Monday, December 26, 2005

Pity the Poor Chazan

This shabbos, the chazzan in our shul, during mussaf, mentioned the wrong month during Mevarchim HaChodesh. He started out by saying "Rosh Chodesh Kislev..."

Of course, it's a pretty simple mistake to make. After all (as I heard him explain to someone else later on), with all the talk of Channukah, Kislev gets pounded into your brain. It's very counter-intuitive (although factual, of course) that part of Channukah falls out in Teves as well.

The Wolf

Friday, December 23, 2005

On Segregated Worlds

I saw this posted over at Yeshiva Orthodoxy. The story involves a mall being opened in B'nei Brak for women only.

Some of the "highlights" of the mall to be include:

  • No men will be permitted to shop in the model
  • Clothing offered in the mall will be subject to Rabbinic approval
  • Mall workers will be dressed modestly
  • Mall workers will be trained to be sensitive to the frum consumer.

To be honest, I don't have a problem with most of the provisions listed above. However, the idea that only women can shop in the mall and not men sounds so much like the latest "chumra of the month" club.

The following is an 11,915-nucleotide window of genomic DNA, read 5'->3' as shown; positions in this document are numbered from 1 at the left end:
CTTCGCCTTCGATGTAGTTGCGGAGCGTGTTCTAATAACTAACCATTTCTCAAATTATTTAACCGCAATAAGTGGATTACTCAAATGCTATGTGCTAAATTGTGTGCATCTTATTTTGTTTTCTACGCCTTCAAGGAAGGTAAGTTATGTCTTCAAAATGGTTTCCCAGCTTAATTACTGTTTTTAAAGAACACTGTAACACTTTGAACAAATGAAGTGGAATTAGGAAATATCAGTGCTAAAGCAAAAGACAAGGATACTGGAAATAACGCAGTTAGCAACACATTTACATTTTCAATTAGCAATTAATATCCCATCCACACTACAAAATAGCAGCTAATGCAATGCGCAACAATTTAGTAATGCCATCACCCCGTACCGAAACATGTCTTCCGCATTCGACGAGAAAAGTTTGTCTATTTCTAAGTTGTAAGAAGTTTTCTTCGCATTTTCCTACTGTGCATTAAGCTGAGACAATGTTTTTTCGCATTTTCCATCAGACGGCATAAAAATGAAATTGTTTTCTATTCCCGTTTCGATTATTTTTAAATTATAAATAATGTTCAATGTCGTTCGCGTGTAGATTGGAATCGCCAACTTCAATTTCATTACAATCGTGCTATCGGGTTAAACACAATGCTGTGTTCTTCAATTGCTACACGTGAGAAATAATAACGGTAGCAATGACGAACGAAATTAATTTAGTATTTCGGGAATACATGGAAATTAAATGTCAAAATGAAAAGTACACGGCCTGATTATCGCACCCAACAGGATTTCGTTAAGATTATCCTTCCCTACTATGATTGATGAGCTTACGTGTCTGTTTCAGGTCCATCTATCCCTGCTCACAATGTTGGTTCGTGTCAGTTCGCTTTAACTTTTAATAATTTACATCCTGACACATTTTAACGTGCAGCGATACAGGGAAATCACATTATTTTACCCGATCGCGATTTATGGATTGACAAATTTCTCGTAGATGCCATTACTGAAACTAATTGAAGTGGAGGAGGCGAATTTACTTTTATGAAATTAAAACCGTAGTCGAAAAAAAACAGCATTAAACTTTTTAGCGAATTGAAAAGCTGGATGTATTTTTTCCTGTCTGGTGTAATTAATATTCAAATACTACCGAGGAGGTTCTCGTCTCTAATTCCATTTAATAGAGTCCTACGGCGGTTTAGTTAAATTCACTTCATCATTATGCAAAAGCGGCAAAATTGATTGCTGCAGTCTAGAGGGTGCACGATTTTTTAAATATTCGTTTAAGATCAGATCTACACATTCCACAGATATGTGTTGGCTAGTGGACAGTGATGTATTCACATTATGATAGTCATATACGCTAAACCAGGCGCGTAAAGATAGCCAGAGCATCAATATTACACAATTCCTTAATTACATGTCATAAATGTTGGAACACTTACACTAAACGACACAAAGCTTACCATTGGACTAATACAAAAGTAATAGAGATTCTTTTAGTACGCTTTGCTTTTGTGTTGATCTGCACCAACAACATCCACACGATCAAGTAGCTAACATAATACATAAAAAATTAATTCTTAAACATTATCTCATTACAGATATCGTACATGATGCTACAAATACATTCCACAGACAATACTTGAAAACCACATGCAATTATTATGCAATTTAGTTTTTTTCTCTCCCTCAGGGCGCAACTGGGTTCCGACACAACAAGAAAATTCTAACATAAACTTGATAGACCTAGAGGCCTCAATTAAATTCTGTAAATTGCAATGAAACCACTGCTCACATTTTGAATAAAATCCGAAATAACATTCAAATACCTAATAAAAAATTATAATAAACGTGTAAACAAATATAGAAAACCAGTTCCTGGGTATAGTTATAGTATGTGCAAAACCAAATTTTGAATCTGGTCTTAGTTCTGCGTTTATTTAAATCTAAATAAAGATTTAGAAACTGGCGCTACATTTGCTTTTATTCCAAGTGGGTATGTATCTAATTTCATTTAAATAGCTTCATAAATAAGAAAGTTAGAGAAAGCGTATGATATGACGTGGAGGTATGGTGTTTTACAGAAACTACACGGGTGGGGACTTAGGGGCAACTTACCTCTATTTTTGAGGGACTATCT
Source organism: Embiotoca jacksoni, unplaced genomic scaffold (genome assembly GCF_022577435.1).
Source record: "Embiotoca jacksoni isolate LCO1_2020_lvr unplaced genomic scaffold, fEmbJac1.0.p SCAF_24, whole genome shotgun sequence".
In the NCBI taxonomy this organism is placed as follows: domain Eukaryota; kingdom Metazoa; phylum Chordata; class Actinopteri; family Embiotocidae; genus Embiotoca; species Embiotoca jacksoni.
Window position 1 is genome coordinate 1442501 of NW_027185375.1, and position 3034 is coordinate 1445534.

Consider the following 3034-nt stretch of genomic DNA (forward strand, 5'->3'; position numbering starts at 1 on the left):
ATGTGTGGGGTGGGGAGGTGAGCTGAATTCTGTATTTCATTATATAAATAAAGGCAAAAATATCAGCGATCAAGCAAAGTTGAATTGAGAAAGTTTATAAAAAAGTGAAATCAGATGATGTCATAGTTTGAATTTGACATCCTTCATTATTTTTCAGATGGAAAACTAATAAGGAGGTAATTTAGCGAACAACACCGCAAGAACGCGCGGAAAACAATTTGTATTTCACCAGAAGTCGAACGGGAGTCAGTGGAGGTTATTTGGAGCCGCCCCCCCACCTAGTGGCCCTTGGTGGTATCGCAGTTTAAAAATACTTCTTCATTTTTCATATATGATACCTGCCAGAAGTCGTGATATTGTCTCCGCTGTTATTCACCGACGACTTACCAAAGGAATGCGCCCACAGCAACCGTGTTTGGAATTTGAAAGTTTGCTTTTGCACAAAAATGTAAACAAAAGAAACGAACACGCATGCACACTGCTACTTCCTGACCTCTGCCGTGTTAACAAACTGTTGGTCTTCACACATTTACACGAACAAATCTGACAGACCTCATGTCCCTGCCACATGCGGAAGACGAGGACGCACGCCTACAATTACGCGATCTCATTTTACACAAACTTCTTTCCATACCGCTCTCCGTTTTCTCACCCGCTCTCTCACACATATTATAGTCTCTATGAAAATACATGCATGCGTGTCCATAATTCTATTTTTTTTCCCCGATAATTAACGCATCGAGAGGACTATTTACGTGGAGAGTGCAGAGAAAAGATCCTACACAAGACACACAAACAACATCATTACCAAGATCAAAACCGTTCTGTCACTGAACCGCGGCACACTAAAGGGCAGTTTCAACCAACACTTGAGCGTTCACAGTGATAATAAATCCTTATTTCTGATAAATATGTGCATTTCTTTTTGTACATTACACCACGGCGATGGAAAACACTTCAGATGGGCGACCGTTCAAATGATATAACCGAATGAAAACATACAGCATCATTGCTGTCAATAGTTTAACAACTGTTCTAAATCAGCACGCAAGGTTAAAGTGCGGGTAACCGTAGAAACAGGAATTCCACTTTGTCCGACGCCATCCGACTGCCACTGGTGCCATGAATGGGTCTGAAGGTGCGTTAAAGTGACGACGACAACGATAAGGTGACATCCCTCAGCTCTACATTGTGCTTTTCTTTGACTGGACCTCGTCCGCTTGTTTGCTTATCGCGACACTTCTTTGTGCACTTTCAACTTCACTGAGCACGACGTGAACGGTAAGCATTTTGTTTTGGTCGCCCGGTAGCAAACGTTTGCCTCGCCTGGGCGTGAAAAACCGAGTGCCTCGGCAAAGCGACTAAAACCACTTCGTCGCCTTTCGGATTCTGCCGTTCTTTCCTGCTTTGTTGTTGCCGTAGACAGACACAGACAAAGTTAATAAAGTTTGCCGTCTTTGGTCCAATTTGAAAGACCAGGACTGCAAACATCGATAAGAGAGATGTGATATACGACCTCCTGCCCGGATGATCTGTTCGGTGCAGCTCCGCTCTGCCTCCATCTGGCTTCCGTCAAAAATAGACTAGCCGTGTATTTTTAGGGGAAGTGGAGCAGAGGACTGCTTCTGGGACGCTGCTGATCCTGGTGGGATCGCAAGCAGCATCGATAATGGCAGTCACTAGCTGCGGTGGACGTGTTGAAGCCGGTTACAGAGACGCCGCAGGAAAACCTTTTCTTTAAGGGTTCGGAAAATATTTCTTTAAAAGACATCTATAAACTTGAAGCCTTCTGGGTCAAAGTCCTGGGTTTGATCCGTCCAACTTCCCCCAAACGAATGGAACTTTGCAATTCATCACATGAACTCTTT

Truthfully, I cannot for the life of me, fathom why the frum world has to come up with ever more and more ways of seperating men and women. I'm certainly not advocating anything inappropriate, but the idea seems to be that men should never even know that there are other women in the world aside from his wife, mother and daughters.

Of course there are those who will tell you that by minimizing the opportunities that men and women have of seeing each other, you are also minimizing the possibility of inappropriate behavior between the sexes. While that is certainly true in it's literal sense, you could use the same logic to ban cars altogether on the grounds that by doing so, you're preventing anyone from dying in a car crash.

Of course, no one seriously wants to ban automobiles (except maybe Rav Shach) because we all understand that the cost of banning them outright would far outweigh the benefit. Likewise, this monomania that the chareidi world has with the separation of the sexes in every single possible way is likely to cause more harm than good.